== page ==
We offer high-quality, small-group learning, most of which has a practical, workplace-oriented outcome. Our degrees are recognised around the world. The standards of degrees and awards are safeguarded by distinguished external examiners – senior academic staff from other universities in the UK – who approve and moderate assessed work.
Most of our academic staff teach for three terms out of four, with the remaining term used for research. Because of this, we have no difficulty in attracting high-calibre, highly respected lecturers. Our visiting lectures are specialists in their fields and are often prominent figures in their branch of the media industry. They are only too happy to offer networking opportunities for students.
Teaching is carried out through a combination of lectures supported by seminars, tutorials and workshops. A key feature of the Buckingham teaching method is the use of small tutorial groups which provide the most effective means of ensuring that the students benefit from the academic expertise at their disposal. It is also the philosophy of Buckingham’s faculty to be available to students outside the scheduled tutorial times and to encourage good working relationships between staff and students.
Media courses at the University of Buckingham offer students small student-to-tutor ratios with a dedicated media lab at their disposal. The work is production-based, allowing students to graduate from the programme with a portfolio to present to potential employers.
Practical work revolves around Buckingham News, which comprises a weekly video news bulletin, podcasts and a website that is updated daily. From their second week at the university students will find themselves reporting, editing, scripting and presenting. All work for Buckingham News is credit bearing as well as providing practice in the skills necessary for a career in media and communication.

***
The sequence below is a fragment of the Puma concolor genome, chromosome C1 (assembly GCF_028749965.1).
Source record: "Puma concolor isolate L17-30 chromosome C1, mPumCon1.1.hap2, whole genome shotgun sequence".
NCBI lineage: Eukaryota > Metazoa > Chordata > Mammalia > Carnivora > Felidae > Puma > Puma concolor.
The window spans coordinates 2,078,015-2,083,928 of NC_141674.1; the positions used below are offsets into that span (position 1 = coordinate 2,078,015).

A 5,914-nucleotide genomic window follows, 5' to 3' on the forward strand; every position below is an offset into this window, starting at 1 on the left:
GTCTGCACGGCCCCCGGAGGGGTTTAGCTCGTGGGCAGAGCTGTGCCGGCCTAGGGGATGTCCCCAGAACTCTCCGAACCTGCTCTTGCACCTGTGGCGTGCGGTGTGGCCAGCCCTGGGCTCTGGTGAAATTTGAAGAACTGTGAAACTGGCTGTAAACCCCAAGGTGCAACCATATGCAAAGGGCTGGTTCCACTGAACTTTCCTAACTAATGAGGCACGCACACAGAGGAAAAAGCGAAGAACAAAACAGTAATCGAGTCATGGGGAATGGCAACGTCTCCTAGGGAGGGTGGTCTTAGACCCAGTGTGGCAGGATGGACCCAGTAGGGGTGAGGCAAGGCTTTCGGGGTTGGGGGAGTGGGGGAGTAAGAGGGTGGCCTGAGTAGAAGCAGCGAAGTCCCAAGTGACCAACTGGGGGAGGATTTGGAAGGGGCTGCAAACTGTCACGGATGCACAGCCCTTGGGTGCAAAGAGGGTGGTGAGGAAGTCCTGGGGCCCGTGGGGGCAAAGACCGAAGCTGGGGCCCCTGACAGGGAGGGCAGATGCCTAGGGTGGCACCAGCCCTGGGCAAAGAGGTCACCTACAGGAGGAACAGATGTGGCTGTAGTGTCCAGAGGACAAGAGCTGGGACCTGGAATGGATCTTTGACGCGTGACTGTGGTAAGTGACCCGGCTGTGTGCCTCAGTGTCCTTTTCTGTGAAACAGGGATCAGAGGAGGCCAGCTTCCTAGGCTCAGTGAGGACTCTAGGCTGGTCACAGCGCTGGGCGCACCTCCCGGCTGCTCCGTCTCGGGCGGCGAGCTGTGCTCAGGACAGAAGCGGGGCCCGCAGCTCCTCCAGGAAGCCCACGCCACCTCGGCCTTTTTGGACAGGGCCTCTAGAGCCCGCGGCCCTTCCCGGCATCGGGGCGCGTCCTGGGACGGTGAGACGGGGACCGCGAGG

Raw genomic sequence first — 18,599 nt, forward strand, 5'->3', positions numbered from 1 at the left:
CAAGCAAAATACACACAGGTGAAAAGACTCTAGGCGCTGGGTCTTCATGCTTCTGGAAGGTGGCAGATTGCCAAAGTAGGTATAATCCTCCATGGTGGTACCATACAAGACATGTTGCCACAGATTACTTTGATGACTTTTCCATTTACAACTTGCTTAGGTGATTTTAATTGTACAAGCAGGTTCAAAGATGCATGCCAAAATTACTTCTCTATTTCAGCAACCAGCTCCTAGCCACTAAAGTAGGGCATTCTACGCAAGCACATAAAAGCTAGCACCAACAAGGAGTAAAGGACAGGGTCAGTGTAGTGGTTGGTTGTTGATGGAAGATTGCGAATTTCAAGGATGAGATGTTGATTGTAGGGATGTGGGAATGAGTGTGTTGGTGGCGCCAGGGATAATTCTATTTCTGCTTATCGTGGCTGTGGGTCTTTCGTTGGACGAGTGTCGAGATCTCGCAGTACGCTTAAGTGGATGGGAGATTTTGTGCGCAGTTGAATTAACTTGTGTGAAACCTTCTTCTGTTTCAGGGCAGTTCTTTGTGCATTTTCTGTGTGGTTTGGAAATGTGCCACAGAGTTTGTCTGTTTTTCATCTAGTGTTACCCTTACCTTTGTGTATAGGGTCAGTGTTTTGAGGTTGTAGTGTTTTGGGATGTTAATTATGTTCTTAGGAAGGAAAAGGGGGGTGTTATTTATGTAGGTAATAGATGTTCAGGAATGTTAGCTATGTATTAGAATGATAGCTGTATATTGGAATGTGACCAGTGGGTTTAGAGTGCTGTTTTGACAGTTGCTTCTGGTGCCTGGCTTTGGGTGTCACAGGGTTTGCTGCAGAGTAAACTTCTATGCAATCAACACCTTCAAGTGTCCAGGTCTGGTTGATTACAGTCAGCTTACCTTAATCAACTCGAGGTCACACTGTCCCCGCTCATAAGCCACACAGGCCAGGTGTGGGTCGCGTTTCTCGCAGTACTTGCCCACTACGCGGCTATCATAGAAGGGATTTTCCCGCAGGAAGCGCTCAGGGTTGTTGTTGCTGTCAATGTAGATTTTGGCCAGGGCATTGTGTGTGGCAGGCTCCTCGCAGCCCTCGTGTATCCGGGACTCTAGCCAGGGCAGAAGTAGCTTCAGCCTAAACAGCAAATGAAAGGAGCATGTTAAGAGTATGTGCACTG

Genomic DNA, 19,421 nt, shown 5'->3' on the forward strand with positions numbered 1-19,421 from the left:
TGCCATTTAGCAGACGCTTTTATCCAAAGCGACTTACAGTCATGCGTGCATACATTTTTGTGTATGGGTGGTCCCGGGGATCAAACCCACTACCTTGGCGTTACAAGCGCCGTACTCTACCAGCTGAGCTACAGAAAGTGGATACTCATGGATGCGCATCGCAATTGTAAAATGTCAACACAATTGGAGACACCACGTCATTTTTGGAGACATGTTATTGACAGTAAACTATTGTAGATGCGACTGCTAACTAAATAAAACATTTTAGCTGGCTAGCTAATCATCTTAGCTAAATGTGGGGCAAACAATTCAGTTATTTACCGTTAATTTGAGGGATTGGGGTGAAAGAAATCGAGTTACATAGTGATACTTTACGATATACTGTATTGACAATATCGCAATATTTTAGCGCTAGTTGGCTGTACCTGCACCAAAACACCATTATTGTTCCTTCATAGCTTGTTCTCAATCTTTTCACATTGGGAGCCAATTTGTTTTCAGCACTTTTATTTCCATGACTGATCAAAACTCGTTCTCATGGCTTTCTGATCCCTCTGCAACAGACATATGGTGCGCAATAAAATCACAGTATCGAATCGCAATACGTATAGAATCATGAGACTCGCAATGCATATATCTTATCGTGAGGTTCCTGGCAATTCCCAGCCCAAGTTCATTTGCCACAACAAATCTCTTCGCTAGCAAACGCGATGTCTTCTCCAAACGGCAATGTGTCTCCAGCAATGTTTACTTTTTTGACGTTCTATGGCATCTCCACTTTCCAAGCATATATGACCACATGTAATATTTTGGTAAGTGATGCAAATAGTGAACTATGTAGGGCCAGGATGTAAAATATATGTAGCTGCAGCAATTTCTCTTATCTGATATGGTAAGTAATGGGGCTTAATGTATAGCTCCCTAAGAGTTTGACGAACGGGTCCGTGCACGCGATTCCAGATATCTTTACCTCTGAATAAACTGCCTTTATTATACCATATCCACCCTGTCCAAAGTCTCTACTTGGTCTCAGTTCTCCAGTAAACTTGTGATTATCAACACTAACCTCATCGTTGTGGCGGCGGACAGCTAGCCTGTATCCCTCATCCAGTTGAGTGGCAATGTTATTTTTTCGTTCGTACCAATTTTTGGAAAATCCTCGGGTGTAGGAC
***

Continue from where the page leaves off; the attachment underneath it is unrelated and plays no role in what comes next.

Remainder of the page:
Students will learn to use industry-standard software including InDesign, Photoshop and Final Cut Pro as well as DV cameras and digital still cameras.
The assessment of individual modules within each course varies according to the subject. Assessment is usually by assessed coursework, examination or a combination of the two. The bulk of your Digital News and Media degree programme will be based on coursework. Please check module information for more details.
Preparation for work
Your Digital News & Media degree combines academic challenge with the transferable skills that will stand you in good stead for future employment. Students are urged to take advantage of the many opportunities for work experience on local radio stations, the comms departments of local companies and sports teams and nearby PR practices.
See the Humanities Curriculum Handbook for further course details.